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Local efforts aid those affected by fires at home, elsewhere

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Farmers and ranchers in the area still are assessing the total damage from wildfires earlier this month, but efforts to help out are underway.

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Farmers and ranchers in the area still are assessing the total damage from wildfires earlier this month, but efforts to help out are underway.

At the same time, the agriculture community in the area is even sending help south to the Ashland area that saw even more devastating wildfires.

The main need in Ellis and Rooks counties is fencing material.

Rooks County producer JD Riffel is coordinating donation efforts with the Rooks County Farm Bureau. He said donations were slow early in the week, but the effort was just getting organized and ranchers are still determining what they need.

“Not everything’s been assessed, but it looks like we’re going to have more than 50 miles of fence affected. Whether or not that means it needs replaced we’re not 100 percent sure yet,” he said.

Only a couple head of livestock were lost in the fires that burned more than 10,000 acres in Rooks County, he said. He said 15 to 25 landowners were affected.

“It was a pretty large fire for what we have in our area, but its nothing compared to what they have down at Ashland,” he said.

In fact, he said they have been turning offers for help — especially food for cattle — to the Ashland area.

Only a few Rooks County producers lost a large amount of cattle feed, and their neighbors were able to help them, Riffel said.

“We had overwhelming phone calls from counties away, Nebraska, other areas from people wanting to donate feed. We directed them away to Ashland,” he said. “We ended up getting a lot more sent down there than we took in here.”

Offers have come in from neighboring counties to send fence-building crews, and a group of teenagers from Alabama even offered to come help build fences during their spring break.

“That was really nice to hear that people want to help like that. Unfortunately, we’re not going to be organized enough by spring break,” Riffel said, adding he recommended the teens offer their service in southern Kansas.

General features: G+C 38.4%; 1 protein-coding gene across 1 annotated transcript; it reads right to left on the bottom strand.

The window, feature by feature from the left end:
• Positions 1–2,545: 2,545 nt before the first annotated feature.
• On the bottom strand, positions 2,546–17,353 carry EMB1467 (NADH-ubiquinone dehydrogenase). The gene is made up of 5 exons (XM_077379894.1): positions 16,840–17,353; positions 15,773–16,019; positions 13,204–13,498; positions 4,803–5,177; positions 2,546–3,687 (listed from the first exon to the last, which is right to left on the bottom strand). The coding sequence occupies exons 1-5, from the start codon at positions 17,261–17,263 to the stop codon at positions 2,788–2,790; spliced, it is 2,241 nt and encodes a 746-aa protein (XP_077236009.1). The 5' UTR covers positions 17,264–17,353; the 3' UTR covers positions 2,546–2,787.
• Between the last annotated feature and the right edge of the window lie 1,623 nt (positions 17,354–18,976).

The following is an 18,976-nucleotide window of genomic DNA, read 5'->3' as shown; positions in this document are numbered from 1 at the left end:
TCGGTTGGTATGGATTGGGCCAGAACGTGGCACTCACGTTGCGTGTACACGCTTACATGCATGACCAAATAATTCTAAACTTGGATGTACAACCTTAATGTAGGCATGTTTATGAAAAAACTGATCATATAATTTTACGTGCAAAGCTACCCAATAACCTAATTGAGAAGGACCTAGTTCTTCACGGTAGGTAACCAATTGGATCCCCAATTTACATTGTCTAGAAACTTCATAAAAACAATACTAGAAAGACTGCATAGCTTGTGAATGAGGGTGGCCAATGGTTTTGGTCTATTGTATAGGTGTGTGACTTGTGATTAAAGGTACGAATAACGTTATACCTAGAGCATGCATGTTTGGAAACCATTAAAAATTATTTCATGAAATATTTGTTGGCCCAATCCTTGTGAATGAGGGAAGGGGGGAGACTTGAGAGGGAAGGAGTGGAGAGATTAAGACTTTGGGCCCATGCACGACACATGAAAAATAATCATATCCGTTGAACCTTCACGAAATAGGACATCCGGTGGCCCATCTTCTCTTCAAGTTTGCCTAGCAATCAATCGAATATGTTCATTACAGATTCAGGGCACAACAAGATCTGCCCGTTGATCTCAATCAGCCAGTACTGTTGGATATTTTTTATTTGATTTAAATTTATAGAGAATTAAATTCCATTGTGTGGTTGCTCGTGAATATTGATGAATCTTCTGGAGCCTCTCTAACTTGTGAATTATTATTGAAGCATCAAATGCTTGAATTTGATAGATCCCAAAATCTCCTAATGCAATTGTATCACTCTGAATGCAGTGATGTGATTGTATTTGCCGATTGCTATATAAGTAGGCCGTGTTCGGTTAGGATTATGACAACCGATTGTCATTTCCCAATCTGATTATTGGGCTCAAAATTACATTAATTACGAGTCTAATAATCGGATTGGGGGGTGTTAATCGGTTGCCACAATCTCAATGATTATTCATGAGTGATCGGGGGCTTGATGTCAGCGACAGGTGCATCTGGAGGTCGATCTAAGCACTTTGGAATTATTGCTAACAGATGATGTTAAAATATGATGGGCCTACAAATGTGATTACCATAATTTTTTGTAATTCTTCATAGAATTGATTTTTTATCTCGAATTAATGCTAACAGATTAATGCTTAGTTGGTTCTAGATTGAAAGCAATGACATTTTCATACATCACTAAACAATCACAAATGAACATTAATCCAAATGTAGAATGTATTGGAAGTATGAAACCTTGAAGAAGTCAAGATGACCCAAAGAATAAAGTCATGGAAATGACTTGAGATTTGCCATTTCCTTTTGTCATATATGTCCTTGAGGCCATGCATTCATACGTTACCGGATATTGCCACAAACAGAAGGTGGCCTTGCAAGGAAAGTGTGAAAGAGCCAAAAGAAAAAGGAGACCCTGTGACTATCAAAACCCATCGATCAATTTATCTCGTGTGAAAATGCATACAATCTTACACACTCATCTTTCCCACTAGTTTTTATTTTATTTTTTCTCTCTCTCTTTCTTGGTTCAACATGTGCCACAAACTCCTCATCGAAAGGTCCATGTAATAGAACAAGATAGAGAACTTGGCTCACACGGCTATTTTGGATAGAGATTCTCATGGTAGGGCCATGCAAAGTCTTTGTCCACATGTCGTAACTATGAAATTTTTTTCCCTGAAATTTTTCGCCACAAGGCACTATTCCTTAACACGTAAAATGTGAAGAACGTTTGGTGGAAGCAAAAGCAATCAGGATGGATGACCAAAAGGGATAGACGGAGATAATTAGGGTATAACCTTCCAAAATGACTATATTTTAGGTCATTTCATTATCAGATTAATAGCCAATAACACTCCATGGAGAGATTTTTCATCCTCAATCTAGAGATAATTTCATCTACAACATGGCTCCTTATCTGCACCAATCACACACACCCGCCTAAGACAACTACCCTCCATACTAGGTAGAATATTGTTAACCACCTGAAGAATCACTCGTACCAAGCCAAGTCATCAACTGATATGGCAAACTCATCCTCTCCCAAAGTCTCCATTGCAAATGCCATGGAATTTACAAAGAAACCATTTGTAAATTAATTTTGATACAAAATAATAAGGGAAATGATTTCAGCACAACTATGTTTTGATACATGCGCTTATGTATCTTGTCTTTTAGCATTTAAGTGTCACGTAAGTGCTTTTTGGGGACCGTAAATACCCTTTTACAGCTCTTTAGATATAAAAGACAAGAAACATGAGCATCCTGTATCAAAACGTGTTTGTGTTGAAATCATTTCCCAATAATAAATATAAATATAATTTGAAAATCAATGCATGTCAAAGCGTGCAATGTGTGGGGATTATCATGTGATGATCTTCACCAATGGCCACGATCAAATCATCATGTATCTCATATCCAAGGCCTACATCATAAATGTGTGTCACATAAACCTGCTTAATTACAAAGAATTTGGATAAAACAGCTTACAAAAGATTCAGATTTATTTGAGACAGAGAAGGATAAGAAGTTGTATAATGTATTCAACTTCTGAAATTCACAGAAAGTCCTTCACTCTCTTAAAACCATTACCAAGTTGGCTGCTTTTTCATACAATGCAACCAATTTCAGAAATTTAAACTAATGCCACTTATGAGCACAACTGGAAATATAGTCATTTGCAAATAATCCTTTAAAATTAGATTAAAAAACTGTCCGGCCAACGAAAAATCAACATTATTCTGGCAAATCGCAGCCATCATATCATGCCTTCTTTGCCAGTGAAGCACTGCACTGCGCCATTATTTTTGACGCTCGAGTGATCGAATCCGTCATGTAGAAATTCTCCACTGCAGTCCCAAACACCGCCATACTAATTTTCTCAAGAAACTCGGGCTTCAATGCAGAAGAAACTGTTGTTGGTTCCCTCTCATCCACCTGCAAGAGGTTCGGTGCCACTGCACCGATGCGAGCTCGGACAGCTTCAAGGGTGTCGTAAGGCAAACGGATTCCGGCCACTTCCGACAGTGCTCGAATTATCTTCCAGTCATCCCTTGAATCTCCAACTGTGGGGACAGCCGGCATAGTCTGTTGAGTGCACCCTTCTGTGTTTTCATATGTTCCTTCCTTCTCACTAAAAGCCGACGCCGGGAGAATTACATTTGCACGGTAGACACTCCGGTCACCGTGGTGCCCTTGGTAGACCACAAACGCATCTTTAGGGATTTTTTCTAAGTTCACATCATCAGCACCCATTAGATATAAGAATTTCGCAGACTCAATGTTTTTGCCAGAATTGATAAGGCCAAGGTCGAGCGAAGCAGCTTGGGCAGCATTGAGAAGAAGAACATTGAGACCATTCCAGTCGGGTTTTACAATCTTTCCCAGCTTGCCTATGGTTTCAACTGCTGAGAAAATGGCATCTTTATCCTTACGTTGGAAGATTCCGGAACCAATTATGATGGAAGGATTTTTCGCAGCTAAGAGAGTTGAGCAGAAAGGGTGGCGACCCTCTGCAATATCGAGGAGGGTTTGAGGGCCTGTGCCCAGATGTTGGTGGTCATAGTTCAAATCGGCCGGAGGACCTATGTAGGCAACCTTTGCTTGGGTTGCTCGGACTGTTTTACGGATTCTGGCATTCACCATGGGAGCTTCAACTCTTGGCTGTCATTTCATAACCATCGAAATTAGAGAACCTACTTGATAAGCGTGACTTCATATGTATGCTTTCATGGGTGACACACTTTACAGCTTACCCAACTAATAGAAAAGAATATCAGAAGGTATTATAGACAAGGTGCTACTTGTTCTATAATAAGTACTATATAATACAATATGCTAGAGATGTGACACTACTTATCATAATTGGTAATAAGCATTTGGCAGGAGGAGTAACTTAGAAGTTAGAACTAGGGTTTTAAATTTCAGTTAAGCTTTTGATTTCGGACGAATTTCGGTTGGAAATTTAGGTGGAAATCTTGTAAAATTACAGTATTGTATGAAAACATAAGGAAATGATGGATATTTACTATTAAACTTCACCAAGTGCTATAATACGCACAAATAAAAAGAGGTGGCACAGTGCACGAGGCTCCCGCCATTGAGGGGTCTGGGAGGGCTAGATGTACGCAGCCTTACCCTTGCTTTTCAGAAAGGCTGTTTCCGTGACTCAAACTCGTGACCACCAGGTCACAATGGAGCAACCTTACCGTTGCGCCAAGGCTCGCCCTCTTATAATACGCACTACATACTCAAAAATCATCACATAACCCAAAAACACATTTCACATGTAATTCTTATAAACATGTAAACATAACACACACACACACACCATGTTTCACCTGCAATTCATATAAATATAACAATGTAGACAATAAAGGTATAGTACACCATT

The Ellis County Farm Bureau also is coordinating donations for fencing supplies for the producers in the northeast part of the county, where approximately 4,900 acres burned.

Stephanie Eckroat is coordinating that effort, and she says it’s a way to pay back Ellis County producers for their generosity helping others in the state last year.

“We had donated quite a bit in the Medicine Lodge area, and we felt like this is an opportunity to give back to our local folks,” she said. “We decided to donate up here because we knew they weren’t going to get a lot of assistance.”

Fort Hays State University’s Sigma Alpha sorority conducted a supply drive last week to help those in southern Kansas. The group of agriculture women were matched up with Hays-based Lang Diesel Inc., through the Kansas Livestock Association, said Shelly Macumber, LDI marketing director.

Mariah Utter, a senior from Brewster, Neb., said the agriculture sorority wanted to find a way to help with those who suffered losses in the southern Kansas fires. The group has been in touch with FHSU alumni who live in the area.

A surprise came from welders in Russell who brought a trailer load of steel pipe that could be used for corner posts, Utter said. The pipe was in 35-foot lengths, but the man who brought it stayed two hours to cut them into shorter lengths to fit on the available trailer.

The group has also collected rolls of barbed wire, T-posts and bottles to feed calves. Several alumni from out of state have helped with cash donations, too, she said.

The efforts to help those both locally and in other parts of the state are indicative of the values in rural areas, Eckroat said.

“I’m so proud of our agriculture community. I just think it says a lot for agriculture and our morals and values and the life of the rancher and the farmer that they help each other out when needed,” Eckroat said.

Issue & Impact

ISSUE: Farmers and ranchers are assessing damage from the recent wildfires.

IMPACT: Donation efforts provide fencing material, other items both locally and in southern Kansas.

Juno Ogle has worked at The Hays Daily News since 1999 as a reporter, copy editor and graphic designer. She covers area businesses and events, and higher education, among other topics.